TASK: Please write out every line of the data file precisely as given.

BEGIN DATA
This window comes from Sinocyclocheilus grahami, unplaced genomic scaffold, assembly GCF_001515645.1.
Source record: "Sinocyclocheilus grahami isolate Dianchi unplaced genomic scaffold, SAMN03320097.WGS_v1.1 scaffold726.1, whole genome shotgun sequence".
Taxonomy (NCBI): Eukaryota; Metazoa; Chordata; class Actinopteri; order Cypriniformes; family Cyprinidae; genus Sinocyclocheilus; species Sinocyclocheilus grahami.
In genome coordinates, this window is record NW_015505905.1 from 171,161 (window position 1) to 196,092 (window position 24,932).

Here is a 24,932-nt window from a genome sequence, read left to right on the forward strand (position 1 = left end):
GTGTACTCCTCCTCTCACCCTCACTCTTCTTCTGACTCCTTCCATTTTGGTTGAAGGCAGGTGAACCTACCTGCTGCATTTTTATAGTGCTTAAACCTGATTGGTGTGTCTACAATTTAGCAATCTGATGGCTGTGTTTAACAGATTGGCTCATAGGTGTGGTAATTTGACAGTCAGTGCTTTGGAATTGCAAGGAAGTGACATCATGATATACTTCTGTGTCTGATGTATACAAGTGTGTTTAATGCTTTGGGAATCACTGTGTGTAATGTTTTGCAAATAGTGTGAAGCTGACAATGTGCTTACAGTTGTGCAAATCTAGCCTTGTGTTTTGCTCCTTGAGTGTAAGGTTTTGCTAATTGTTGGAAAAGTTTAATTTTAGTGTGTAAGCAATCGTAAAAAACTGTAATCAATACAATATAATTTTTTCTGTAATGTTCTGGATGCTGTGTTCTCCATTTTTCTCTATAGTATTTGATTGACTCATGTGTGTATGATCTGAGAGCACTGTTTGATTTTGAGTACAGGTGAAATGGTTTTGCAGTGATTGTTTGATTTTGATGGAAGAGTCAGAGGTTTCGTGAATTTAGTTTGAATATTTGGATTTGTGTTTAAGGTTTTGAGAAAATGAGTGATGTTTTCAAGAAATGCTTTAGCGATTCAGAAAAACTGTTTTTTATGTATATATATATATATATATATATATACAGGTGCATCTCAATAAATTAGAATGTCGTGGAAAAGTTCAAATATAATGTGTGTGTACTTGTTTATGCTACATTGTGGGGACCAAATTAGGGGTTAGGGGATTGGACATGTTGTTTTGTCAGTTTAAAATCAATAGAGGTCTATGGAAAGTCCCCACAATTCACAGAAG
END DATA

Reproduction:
This window comes from Sinocyclocheilus grahami, unplaced genomic scaffold, assembly GCF_001515645.1.
Source record: "Sinocyclocheilus grahami isolate Dianchi unplaced genomic scaffold, SAMN03320097.WGS_v1.1 scaffold726.1, whole genome shotgun sequence".
Taxonomy (NCBI): Eukaryota; Metazoa; Chordata; class Actinopteri; order Cypriniformes; family Cyprinidae; genus Sinocyclocheilus; species Sinocyclocheilus grahami.
In genome coordinates, this window is record NW_015505905.1 from 171,161 (window position 1) to 196,092 (window position 24,932).

Here is a 24,932-nt window from a genome sequence, read left to right on the forward strand (position 1 = left end):
GTGTACTCCTCCTCTCACCCTCACTCTTCTTCTGACTCCTTCCATTTTGGTTGAAGGCAGGTGAACCTACCTGCTGCATTTTTATAGTGCTTAAACCTGATTGGTGTGTCTACAATTTAGCAATCTGATGGCTGTGTTTAACAGATTGGCTCATAGGTGTGGTAATTTGACAGTCAGTGCTTTGGAATTGCAAGGAAGTGACATCATGATATACTTCTGTGTCTGATGTATACAAGTGTGTTTAATGCTTTGGGAATCACTGTGTGTAATGTTTTGCAAATAGTGTGAAGCTGACAATGTGCTTACAGTTGTGCAAATCTAGCCTTGTGTTTTGCTCCTTGAGTGTAAGGTTTTGCTAATTGTTGGAAAAGTTTAATTTTAGTGTGTAAGCAATCGTAAAAAACTGTAATCAATACAATATAATTTTTTCTGTAATGTTCTGGATGCTGTGTTCTCCATTTTTCTCTATAGTATTTGATTGACTCATGTGTGTATGATCTGAGAGCACTGTTTGATTTTGAGTACAGGTGAAATGGTTTTGCAGTGATTGTTTGATTTTGATGGAAGAGTCAGAGGTTTCGTGAATTTAGTTTGAATATTTGGATTTGTGTTTAAGGTTTTGAGAAAATGAGTGATGTTTTCAAGAAATGCTTTAGCGATTCAGAAAAACTGTTTTTTATGTATATATATATATATATATATATATACAGGTGCATCTCAATAAATTAGAATGTCGTGGAAAAGTTCAAATATAATGTGTGTGTACTTGTTTATGCTACATTGTGGGGACCAAATTAGGGGTTAGGGGATTGGACATGTTGTTTTGTCAGTTTAAAATCAATAGAGGTCTATGGAAAGTCCCCACAATTCACAGAAG